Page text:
One of the big areas of discussion in a lot of industries now is whether robots and AI will eventually replace people.  Historically this has only really been an issue for manufacturing and other heavy industries but as AI comes more in to its own it may start to replace white collar jobs.

Most professional will of course argue that there is no way a computer can do their job to the same standard but the reality is that in many cases they can.  Some experts are predicting that we could see a reduction in the number of bankers by up to 20% in just the next few years. There is already a “chat bot” providing immigration advice.  Accountants could be next, so what about surveyors?

With any robot there are two key components, the software and the hardware.  Of these it is arguable with software that the biggest leaps are currently being made and where perhaps the technology is closest to being able to replace the surveyor.

Most computer programs essentially work by running calculations.  Over the years, the level of complexity these calculations have increased as has the speed at which they can be processed.  The end results may be wonderful varied but ultimately all programs run by pulling in data, performing a calculation and producing a result and at a base level this all a surveyor does.  The surveyor takes in as much information as possible about a property, processes that information and produces a result.  We already have automated valuation models, it is no great leap to see these extended to include condition.  As with many things in life it is just a question of time and money, as soon as someone can see enough profit in the idea efforts will be made.

The other side of the equation is the hardware and this is probably going to prove the hard part.  Surveyors currently carry several bits of kit you could conceivably fit on to a drone, damp meter, digital camera, laser measurer, even a thermal imaging camera.  This drone could then fly around a property taking any number of measurements, readings and photos, even in the area your average surveyor could not reach.  The software could then analyse all this data in a matter of moment and you would have a comprehensive report ready even before it had left the property. This would require a change in the law but this is a change that it likely to come as soon as the appropriate safety systems are in place.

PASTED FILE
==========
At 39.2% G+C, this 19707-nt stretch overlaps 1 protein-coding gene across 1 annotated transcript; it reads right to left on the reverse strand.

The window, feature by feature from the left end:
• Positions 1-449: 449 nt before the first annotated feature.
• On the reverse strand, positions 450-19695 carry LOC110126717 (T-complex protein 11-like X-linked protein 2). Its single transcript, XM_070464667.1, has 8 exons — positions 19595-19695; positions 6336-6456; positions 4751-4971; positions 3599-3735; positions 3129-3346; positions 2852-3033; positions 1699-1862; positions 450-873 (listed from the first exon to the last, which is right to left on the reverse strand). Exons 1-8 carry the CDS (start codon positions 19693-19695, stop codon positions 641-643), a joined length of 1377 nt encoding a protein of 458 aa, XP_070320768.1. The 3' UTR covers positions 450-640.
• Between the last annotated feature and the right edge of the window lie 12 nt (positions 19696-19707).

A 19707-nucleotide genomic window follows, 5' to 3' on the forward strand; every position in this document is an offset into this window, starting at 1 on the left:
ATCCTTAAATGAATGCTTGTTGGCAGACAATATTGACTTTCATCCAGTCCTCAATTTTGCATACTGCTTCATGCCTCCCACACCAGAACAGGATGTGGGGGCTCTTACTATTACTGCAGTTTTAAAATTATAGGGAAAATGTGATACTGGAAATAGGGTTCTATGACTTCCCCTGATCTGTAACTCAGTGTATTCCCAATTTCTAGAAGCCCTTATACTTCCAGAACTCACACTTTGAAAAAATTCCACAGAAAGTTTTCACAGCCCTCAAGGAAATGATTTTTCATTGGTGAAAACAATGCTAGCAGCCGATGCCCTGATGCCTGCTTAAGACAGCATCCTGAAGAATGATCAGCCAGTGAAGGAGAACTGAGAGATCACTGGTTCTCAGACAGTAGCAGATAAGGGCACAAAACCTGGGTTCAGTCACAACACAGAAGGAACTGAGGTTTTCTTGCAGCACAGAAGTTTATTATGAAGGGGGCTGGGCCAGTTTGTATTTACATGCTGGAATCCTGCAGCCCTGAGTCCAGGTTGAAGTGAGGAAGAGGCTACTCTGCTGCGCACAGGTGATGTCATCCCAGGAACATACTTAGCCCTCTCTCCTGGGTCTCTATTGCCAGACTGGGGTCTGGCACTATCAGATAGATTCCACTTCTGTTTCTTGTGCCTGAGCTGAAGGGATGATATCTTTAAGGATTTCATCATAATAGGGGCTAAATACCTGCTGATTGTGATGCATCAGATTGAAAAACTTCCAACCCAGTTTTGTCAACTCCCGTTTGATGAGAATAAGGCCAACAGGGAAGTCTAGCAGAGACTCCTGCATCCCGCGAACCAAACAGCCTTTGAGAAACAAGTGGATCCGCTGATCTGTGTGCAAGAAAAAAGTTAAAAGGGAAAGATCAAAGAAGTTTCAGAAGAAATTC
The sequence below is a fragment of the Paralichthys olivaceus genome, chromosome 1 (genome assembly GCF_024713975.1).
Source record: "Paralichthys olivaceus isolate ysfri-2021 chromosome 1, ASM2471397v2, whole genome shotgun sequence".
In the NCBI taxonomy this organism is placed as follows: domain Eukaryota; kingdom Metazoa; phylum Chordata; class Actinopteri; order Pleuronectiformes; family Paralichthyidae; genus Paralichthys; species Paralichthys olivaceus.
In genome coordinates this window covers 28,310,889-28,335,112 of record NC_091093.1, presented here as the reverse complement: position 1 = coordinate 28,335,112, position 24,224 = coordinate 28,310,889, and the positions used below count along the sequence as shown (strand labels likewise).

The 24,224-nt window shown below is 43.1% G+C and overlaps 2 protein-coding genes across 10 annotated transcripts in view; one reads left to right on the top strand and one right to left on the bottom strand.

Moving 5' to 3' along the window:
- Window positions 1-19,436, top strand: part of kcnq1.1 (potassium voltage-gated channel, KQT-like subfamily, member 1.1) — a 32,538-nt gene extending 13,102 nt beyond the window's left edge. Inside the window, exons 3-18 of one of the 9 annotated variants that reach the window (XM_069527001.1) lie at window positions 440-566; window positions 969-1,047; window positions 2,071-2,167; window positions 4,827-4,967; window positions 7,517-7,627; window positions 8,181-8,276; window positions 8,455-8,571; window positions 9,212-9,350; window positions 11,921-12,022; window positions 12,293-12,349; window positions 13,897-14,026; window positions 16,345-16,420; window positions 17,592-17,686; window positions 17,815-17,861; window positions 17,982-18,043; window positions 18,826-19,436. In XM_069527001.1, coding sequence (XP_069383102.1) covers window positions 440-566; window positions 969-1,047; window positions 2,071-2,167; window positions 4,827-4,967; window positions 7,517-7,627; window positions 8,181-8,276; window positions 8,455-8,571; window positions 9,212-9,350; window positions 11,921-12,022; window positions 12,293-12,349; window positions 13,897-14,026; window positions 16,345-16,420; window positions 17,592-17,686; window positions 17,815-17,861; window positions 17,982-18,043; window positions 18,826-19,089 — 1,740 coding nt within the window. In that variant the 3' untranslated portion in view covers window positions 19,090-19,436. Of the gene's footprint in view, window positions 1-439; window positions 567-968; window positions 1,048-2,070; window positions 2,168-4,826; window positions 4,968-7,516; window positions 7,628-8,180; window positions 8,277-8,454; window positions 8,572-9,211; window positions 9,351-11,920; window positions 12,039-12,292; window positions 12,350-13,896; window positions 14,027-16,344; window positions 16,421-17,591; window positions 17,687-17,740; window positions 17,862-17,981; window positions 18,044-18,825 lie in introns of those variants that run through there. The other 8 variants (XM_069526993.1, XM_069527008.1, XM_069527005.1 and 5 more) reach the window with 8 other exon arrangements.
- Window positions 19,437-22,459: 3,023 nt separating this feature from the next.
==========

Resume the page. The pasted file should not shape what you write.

It is however, not that easy.  If all houses were just one square block with no separate rooms or annoying inconveniences such as doors, cupboards, loft hatches and anything else that needs to be moved my money would be on drones to take over tomorrow.  There is very fortunately one piece of equipment that all surveyors have and for which technology does not yet an answer, the human hand.  The hand is a truly amazing bit of kit, strong yet able to carry out many very delicate tasks. This is in a large part due to the precise feedback provided by our finger tips.  Nothing yet exists to replace this and it is the main reason surveyors, as one of the mobile professions, may be among the last to resist the rise of the robots.

For now the humble human surveyor (with amazing hands!) is the only option so to book a survey please contact us.

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